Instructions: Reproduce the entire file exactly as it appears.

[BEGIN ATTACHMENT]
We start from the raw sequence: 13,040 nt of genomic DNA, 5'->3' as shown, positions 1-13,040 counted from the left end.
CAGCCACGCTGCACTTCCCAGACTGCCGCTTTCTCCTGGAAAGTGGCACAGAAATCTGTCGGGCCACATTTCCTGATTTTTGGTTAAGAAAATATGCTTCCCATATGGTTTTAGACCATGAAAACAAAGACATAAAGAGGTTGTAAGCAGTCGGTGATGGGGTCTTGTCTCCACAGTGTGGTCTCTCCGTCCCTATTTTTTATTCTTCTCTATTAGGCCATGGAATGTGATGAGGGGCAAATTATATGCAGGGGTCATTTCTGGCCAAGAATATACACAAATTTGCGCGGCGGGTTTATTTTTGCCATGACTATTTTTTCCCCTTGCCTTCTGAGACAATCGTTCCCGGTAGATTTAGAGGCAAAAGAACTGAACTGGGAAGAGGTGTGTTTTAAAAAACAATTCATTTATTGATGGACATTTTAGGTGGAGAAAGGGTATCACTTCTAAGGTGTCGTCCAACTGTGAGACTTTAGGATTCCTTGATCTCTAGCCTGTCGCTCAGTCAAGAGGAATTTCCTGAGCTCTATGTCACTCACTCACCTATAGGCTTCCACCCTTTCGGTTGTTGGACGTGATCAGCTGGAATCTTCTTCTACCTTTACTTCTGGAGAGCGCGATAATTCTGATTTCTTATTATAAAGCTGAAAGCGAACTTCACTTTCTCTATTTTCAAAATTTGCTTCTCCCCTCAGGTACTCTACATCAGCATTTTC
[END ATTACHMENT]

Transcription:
We start from the raw sequence: 13,040 nt of genomic DNA, 5'->3' as shown, positions 1-13,040 counted from the left end.
CAGCCACGCTGCACTTCCCAGACTGCCGCTTTCTCCTGGAAAGTGGCACAGAAATCTGTCGGGCCACATTTCCTGATTTTTGGTTAAGAAAATATGCTTCCCATATGGTTTTAGACCATGAAAACAAAGACATAAAGAGGTTGTAAGCAGTCGGTGATGGGGTCTTGTCTCCACAGTGTGGTCTCTCCGTCCCTATTTTTTATTCTTCTCTATTAGGCCATGGAATGTGATGAGGGGCAAATTATATGCAGGGGTCATTTCTGGCCAAGAATATACACAAATTTGCGCGGCGGGTTTATTTTTGCCATGACTATTTTTTCCCCTTGCCTTCTGAGACAATCGTTCCCGGTAGATTTAGAGGCAAAAGAACTGAACTGGGAAGAGGTGTGTTTTAAAAAACAATTCATTTATTGATGGACATTTTAGGTGGAGAAAGGGTATCACTTCTAAGGTGTCGTCCAACTGTGAGACTTTAGGATTCCTTGATCTCTAGCCTGTCGCTCAGTCAAGAGGAATTTCCTGAGCTCTATGTCACTCACTCACCTATAGGCTTCCACCCTTTCGGTTGTTGGACGTGATCAGCTGGAATCTTCTTCTACCTTTACTTCTGGAGAGCGCGATAATTCTGATTTCTTATTATAAAGCTGAAAGCGAACTTCACTTTCTCTATTTTCAAAATTTGCTTCTCCCCTCAGGTACTCTACATCAGCATTTTC